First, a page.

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$14 Million For Atlantic Lobster Harvesting Groups

by the Fish Site Editor
28 March 2011, at 1:00am

CANADA - Gail Shea, Minister of Fisheries and Oceans, has announced government support of $14 million to seven lobster harvesting groups in Nova Scotia, Prince Edward Island, and New Brunswick as part of Canadas Atlantic Lobster Sustainability Measures programme.

To date and including this funding, over $20M has been issued to lobster harvesting groups through the Atlantic Lobster Sustainability Measures.

“A strong lobster fishery is of utmost importance to Atlantic Canadians,” said Minister Shea. “In implementing sustainability projects in their Lobster Fishing Areas, these harvesting groups have taken an important step forward for conservation and the improved economic viability of Canada’s lobster fishery over the long term. Our government is proud to support them in their efforts.”

Minister Shea also announced that the minimum lobster carapace size will be raised to 71 millimetres for all Lobster Fishing Areas in the southern Gulf of St Lawrence for the 2011 season, with a further increase to 72 millimetres in 2013. Increasing the minimum size for lobsters allowed to be legally caught leads to better conservation outcomes and a more sustainable fishery in the long term. The government’s Atlantic Lobster Sustainability Measures programme, with its focus on improving sustainability, has been an important factor in achieving this conservation success.

The Atlantic Lobster Sustainability Measures program, announced by Minister Shea June 10, 2009, covers all Lobster Fishing Areas on Canada’s east coast. Securing funding through the programme is a two-stage process. A sustainability plan that applies to an entire Lobster Fishing Area must first be developed by the responsible fishing organisations for approval by Fisheries and Oceans Canada (DFO). Successful plans are then subject to review by the External Applications Review Board.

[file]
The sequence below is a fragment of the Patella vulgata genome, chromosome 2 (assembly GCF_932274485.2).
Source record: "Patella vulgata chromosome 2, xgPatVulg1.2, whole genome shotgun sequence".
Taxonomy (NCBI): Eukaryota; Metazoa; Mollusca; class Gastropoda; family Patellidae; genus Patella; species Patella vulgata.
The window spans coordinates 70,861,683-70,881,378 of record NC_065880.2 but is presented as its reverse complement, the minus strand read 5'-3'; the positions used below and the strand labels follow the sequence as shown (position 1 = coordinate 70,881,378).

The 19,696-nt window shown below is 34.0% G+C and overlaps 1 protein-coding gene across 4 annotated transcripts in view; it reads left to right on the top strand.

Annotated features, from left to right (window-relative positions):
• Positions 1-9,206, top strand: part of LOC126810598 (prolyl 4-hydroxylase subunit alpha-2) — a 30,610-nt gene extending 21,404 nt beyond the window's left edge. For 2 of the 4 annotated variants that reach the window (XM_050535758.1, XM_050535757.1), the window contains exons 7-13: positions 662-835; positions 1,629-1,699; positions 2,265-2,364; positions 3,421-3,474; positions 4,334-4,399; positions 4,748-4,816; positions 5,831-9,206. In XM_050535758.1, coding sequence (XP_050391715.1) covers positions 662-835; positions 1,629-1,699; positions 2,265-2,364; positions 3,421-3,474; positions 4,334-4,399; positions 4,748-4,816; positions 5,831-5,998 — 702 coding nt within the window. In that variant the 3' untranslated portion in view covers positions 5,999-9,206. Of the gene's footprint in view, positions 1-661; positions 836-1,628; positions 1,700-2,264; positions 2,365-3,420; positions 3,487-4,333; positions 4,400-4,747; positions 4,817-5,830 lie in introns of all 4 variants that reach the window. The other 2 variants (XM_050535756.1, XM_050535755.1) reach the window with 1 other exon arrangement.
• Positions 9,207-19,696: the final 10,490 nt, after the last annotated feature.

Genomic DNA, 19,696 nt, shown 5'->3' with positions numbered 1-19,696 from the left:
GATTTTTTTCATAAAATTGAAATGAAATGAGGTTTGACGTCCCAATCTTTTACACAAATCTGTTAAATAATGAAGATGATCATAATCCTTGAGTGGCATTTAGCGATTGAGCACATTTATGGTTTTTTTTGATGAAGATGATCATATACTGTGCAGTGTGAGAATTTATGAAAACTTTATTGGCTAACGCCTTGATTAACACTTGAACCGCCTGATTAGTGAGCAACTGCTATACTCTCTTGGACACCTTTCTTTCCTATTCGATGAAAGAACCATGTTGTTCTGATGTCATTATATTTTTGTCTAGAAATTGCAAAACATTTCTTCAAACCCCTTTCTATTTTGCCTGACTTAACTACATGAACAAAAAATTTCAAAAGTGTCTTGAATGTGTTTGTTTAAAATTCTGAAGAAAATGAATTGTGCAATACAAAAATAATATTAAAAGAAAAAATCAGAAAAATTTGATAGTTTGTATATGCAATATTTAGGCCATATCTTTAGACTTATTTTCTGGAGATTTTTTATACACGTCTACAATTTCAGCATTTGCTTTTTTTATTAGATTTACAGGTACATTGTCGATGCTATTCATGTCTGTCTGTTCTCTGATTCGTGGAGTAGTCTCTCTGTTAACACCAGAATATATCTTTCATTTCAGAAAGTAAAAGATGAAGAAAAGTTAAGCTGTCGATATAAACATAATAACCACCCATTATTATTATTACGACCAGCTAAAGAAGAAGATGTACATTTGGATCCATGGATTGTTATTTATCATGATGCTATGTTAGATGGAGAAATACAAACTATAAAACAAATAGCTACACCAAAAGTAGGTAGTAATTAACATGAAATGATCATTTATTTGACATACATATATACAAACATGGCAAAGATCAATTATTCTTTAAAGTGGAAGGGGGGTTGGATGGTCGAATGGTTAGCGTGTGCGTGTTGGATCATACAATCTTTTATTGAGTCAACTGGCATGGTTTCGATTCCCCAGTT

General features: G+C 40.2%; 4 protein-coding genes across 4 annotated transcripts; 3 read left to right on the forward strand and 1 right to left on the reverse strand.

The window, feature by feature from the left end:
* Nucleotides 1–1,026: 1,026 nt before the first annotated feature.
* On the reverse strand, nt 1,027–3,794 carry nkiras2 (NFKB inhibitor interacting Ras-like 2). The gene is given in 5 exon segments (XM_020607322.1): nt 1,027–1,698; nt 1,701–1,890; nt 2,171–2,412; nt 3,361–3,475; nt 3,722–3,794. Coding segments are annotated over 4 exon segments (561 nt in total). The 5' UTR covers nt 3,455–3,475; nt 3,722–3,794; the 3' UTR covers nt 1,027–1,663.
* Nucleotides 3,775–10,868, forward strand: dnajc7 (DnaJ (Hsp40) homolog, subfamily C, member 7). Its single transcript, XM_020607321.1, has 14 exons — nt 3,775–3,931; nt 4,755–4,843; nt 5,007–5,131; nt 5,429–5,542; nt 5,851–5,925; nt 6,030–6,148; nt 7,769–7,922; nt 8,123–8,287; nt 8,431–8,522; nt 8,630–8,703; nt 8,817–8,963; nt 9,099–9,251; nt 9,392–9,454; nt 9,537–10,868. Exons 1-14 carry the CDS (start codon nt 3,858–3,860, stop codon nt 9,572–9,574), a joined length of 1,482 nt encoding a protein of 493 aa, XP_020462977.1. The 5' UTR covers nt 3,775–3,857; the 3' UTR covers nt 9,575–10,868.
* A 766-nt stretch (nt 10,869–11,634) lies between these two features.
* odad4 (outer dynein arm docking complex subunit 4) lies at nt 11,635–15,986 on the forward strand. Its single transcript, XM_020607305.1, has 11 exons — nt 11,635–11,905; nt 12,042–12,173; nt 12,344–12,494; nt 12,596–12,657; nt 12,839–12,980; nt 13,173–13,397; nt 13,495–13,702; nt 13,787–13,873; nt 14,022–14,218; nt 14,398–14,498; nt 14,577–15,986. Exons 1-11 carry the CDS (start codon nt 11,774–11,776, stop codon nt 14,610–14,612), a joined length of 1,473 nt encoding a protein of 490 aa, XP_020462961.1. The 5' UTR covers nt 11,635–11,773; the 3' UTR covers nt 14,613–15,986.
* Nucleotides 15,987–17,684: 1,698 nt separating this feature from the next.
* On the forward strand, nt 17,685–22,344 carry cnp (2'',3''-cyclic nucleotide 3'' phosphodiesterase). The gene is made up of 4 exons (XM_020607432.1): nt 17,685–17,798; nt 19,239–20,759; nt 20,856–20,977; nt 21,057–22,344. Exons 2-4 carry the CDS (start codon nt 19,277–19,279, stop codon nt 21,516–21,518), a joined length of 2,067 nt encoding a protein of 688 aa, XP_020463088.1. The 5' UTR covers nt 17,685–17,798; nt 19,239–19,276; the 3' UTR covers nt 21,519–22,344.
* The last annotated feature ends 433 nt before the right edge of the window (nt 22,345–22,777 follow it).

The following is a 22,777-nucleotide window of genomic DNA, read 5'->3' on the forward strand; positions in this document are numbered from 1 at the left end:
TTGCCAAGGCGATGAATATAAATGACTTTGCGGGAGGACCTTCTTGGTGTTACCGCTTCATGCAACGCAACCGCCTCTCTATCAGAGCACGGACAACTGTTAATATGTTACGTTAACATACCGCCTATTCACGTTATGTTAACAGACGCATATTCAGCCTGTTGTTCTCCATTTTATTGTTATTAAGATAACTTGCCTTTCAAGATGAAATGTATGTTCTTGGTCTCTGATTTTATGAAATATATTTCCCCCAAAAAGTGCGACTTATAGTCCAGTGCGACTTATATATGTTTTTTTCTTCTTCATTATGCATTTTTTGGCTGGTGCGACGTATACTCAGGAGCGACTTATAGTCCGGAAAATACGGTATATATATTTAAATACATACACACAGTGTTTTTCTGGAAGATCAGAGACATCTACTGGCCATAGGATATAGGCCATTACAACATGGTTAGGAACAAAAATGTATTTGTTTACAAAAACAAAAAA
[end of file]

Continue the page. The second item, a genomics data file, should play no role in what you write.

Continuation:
Once a sustainability plan has been approved, commercial lobster harvesting groups in the Lobster Fishing Area may then submit project proposals to DFO to receive a portion of the funds required to implement their plan. The projects must fall within one of three categories: conservation and stewardship; restructuring and rationalization of the harvesting sector; and harvester organisation governance.

The final call for proposals for this five-year program will be on September 30, 2011. Up to $50 million is being invested by the government in the Atlantic Lobster Sustainability Measures programme until it is scheduled to end on March 31, 2014.

The programme is a key part of the Government of Canada’s recent support of fish harvesters in the Atlantic lobster industry in helping them create a sustainable and strong lobster fishery for generations to come.

the Fish Site Editor